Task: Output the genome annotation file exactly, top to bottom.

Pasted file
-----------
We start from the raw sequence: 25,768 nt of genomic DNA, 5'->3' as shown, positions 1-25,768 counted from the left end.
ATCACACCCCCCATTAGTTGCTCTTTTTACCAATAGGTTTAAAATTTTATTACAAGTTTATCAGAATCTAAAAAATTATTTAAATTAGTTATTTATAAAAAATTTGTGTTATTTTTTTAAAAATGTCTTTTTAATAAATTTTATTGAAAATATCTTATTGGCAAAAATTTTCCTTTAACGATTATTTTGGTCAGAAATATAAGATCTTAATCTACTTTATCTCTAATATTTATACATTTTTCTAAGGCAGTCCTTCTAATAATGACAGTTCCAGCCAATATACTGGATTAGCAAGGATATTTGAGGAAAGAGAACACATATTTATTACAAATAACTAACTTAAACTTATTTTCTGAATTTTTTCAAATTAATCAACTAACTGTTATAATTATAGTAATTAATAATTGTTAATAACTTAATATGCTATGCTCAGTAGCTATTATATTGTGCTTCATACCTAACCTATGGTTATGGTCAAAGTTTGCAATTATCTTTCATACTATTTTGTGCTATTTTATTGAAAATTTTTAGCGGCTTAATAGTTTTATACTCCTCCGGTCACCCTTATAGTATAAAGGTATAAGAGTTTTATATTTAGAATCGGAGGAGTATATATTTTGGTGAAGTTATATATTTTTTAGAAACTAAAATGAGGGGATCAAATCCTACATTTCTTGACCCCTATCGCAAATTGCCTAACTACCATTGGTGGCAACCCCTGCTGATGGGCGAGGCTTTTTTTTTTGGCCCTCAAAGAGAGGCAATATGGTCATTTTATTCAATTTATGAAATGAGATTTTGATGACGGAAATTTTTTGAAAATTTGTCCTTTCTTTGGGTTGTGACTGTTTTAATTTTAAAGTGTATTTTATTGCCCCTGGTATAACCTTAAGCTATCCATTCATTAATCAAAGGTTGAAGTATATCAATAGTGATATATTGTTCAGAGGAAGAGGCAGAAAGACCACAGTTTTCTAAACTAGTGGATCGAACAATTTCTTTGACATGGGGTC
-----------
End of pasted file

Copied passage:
We start from the raw sequence: 25,768 nt of genomic DNA, 5'->3' as shown, positions 1-25,768 counted from the left end.
ATCACACCCCCCATTAGTTGCTCTTTTTACCAATAGGTTTAAAATTTTATTACAAGTTTATCAGAATCTAAAAAATTATTTAAATTAGTTATTTATAAAAAATTTGTGTTATTTTTTTAAAAATGTCTTTTTAATAAATTTTATTGAAAATATCTTATTGGCAAAAATTTTCCTTTAACGATTATTTTGGTCAGAAATATAAGATCTTAATCTACTTTATCTCTAATATTTATACATTTTTCTAAGGCAGTCCTTCTAATAATGACAGTTCCAGCCAATATACTGGATTAGCAAGGATATTTGAGGAAAGAGAACACATATTTATTACAAATAACTAACTTAAACTTATTTTCTGAATTTTTTCAAATTAATCAACTAACTGTTATAATTATAGTAATTAATAATTGTTAATAACTTAATATGCTATGCTCAGTAGCTATTATATTGTGCTTCATACCTAACCTATGGTTATGGTCAAAGTTTGCAATTATCTTTCATACTATTTTGTGCTATTTTATTGAAAATTTTTAGCGGCTTAATAGTTTTATACTCCTCCGGTCACCCTTATAGTATAAAGGTATAAGAGTTTTATATTTAGAATCGGAGGAGTATATATTTTGGTGAAGTTATATATTTTTTAGAAACTAAAATGAGGGGATCAAATCCTACATTTCTTGACCCCTATCGCAAATTGCCTAACTACCATTGGTGGCAACCCCTGCTGATGGGCGAGGCTTTTTTTTTTGGCCCTCAAAGAGAGGCAATATGGTCATTTTATTCAATTTATGAAATGAGATTTTGATGACGGAAATTTTTTGAAAATTTGTCCTTTCTTTGGGTTGTGACTGTTTTAATTTTAAAGTGTATTTTATTGCCCCTGGTATAACCTTAAGCTATCCATTCATTAATCAAAGGTTGAAGTATATCAATAGTGATATATTGTTCAGAGGAAGAGGCAGAAAGACCACAGTTTTCTAAACTAGTGGATCGAACAATTTCTTTGACATGGGGTC